A Santa Rosa girl who relies on cannabis-based oil to treat a rare form of epilepsy started kindergarten Monday under a court order that allows her to attend class while a judge decides whether the Rincon Valley Union School District can ban the medication from school grounds.
Brooke Adams, 5, has Dravet syndrome, a lifelong disorder that causes frequent and prolonged seizures. Her family treats the genetic disease using daily doses of THC oil and cannabidiol, a marijuana compound also known as CBD.
Brooke must carry the THC oil with her at all times because larger doses of the medication, which is applied to her gums, stops the seizures when they strike, mother Jana Adams said.
The medication — and whether Brooke can take it with her to Village Elementary School — is at the center of a dispute between the Rincon Valley school district and the Adams family.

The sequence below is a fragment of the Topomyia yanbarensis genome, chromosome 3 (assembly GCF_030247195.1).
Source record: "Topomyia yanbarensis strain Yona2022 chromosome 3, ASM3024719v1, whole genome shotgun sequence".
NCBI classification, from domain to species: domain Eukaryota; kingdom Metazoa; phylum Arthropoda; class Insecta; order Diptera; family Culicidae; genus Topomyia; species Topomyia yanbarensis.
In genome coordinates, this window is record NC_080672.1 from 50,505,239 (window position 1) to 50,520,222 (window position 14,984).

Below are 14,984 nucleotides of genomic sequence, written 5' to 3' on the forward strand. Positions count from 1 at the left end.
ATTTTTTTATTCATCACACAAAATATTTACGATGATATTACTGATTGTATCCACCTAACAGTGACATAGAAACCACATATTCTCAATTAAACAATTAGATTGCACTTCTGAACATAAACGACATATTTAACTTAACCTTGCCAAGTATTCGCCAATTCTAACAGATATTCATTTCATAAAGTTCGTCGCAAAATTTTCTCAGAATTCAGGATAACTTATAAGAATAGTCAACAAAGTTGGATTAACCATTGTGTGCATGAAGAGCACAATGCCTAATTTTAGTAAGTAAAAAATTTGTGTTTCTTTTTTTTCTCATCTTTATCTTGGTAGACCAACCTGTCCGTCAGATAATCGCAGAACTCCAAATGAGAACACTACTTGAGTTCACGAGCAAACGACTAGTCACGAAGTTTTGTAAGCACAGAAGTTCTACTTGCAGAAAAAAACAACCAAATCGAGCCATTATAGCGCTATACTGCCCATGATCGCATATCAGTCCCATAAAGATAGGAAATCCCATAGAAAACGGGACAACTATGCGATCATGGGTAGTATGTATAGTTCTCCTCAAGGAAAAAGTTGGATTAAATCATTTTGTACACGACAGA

The district refused to let Brooke bring her medication on campus, citing state and federal barriers prohibiting medical marijuana in schools. Attorneys representing her family say the district’s stance violates rules that protect disabled students.
The California Office of Administrative Hearings’ Special Education Division, which handles disagreements between school districts and parents of children with disabilities, held a hearing on the dispute July 25 and is expected to issue a ruling by mid November.
The judge in the case, Charles Marson, granted a temporary order allowing Brooke to start kindergarten Monday and bring her THC medication to class until he issues a final ruling. Under the order, the school district will provide a nurse to administer the THC medication if Brooke suffers a seizure in class.
Both parties have until Aug. 27 to submit their written arguments to Marson, who will then have 45 days to make a decision.
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